Anthony Kennedy: Yes. If you have complete confidence that you're right, then you'd better do a reality check. Now, there's a difference between being weak and indecisive and not knowing at once what you're going to do. You have the duty of introspection and reflection and study, and of judging, of adjudicating, based on what you hear. I think you have a duty to keep an open mind. That's not indecisiveness. That's just a commitment to the tradition of the law. Of course, you wonder if you've missed things. On the Court of Appeals it's a bit harder, because you're the first appellate court. You have to make sure that the issue you're talking about was what the trial judge's decision turned on, and that the attorneys have given you all of the law. On the Court of Appeals, I used to say, "There must be something on this that the attorneys have missed that I have to find for myself." We don't have that problem on the Supreme Court because we're a second or third-tier review, and the issue has been refined. Different courts have already disagreed when we enter the fray. So on the Supreme Court, it's actually easier to identify the issue you're supposed to decide. How to go about deciding it and what the results should be is more difficult, because you can't make a mistake without really hurting the system.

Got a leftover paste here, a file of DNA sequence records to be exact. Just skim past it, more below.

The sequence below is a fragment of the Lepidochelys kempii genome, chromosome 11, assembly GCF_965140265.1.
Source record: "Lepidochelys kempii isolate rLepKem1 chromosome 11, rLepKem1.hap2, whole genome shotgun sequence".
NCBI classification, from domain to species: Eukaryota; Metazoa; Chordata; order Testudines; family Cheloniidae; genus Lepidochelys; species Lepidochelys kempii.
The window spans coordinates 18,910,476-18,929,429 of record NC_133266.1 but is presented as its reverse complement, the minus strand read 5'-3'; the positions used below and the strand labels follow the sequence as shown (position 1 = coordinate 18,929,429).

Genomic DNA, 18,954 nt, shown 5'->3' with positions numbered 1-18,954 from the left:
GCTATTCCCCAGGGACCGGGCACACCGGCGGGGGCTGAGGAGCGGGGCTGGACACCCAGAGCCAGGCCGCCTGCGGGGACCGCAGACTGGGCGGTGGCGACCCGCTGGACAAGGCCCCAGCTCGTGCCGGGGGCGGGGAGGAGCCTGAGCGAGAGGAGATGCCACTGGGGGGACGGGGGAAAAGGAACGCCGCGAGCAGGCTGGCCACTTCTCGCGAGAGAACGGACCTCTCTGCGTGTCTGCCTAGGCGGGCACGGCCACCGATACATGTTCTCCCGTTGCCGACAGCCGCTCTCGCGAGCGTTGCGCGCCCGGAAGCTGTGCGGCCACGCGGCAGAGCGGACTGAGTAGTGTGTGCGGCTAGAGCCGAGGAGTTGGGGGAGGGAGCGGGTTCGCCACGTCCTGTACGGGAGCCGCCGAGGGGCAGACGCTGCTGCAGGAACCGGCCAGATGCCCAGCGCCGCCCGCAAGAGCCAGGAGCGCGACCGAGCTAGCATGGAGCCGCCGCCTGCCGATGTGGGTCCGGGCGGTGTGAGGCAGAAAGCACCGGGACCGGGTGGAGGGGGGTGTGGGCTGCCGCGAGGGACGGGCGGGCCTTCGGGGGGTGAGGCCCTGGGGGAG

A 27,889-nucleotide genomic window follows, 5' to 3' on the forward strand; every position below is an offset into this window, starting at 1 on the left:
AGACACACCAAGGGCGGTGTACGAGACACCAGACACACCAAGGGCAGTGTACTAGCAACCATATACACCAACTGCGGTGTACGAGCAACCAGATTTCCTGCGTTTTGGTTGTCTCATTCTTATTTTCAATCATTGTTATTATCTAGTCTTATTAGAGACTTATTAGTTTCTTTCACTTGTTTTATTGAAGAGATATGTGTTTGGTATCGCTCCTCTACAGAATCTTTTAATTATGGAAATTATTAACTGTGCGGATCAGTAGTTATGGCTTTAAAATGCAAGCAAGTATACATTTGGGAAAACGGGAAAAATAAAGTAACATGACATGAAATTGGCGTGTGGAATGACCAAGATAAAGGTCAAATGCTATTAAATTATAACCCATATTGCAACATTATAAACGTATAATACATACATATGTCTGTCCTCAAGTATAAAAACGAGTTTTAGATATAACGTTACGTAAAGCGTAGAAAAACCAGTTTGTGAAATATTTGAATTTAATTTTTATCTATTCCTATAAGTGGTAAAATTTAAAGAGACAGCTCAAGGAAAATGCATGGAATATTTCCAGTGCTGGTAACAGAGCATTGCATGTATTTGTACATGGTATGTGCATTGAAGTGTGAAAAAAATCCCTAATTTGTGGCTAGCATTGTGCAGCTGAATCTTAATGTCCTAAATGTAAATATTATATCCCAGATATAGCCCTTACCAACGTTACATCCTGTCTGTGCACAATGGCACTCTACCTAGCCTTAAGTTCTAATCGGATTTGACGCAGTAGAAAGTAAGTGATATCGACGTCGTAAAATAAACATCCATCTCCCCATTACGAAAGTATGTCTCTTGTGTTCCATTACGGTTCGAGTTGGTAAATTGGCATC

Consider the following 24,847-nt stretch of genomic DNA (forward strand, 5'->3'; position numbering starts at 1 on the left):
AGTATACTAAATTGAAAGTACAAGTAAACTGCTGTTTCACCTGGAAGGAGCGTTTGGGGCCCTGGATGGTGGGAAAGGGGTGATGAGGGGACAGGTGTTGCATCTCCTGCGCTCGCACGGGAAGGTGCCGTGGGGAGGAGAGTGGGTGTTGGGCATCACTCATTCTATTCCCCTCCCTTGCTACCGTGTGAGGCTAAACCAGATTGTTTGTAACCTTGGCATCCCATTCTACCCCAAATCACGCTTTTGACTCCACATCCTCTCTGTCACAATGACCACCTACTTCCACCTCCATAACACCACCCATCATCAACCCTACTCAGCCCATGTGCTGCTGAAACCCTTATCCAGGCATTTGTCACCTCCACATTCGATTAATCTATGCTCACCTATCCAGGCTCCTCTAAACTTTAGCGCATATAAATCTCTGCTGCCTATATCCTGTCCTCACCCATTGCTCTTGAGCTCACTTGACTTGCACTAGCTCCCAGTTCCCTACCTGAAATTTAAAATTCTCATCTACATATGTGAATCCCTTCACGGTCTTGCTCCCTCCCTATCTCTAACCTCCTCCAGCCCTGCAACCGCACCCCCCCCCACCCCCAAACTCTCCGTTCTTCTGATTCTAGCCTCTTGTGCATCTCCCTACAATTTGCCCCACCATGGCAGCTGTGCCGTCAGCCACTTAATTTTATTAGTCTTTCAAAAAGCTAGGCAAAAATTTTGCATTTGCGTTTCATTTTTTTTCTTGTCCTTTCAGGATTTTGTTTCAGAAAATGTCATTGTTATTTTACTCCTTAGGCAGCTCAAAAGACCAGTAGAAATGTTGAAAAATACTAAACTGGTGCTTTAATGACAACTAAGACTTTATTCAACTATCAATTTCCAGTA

What were you thinking on the first day that you donned the black robe of the Supreme Court? Was there a weight of history? Was there trepidation? Was there anticipation?
Anthony Kennedy: There was, since I had been an appellate judge and was committed to the law. I teach constitutional law, and that's mostly Supreme Court decisions. Since I taught the decisions of the Supreme Court, I thought I knew about the inside dynamics. I was wrong about that. I didn't fully comprehend the difficulty of the position at the time I took it.
The Supreme Court has these marble steps, it looks like we couldn't have had a Supreme Court if we didn't have Greek architecture. We look at the Capitol Building, and the White House is there and the Washington Monument. I told some school kids not long ago, "Washington is a stage set for democracy." The minute I said that, I thought, "Well, I don't want to cheapen the enterprise or use too popular or vacuous a metaphor," so I immediately explained to them, but it's real. It's designed to remind you that what you're doing is very important. You are put onto a stage with these props around you to help you realize that what you're doing is important and does have a significance and does have an obligation and does have a duty and does have an oath connected with it and you must respect your position.